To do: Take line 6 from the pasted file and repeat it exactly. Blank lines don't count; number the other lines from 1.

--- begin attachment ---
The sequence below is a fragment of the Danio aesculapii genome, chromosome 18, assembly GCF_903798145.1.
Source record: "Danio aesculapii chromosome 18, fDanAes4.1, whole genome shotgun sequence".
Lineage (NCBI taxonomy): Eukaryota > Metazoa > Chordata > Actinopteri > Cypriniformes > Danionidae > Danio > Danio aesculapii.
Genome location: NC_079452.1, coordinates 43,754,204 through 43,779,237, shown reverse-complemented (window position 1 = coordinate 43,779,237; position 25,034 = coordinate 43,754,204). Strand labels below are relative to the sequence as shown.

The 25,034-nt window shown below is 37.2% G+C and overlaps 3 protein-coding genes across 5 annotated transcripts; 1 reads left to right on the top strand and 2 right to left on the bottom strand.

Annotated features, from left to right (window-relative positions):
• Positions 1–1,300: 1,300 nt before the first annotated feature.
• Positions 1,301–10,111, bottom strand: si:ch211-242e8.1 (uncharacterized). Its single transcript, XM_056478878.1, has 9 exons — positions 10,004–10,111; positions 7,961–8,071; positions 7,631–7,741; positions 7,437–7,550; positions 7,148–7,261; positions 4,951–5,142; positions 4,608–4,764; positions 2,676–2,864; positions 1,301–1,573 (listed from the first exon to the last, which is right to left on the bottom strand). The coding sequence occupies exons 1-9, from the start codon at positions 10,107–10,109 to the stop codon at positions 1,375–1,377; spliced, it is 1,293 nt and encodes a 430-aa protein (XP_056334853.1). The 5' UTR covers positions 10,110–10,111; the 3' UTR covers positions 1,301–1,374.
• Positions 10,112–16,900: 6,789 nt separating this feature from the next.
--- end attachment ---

Annotated features, from left to right (window-relative positions):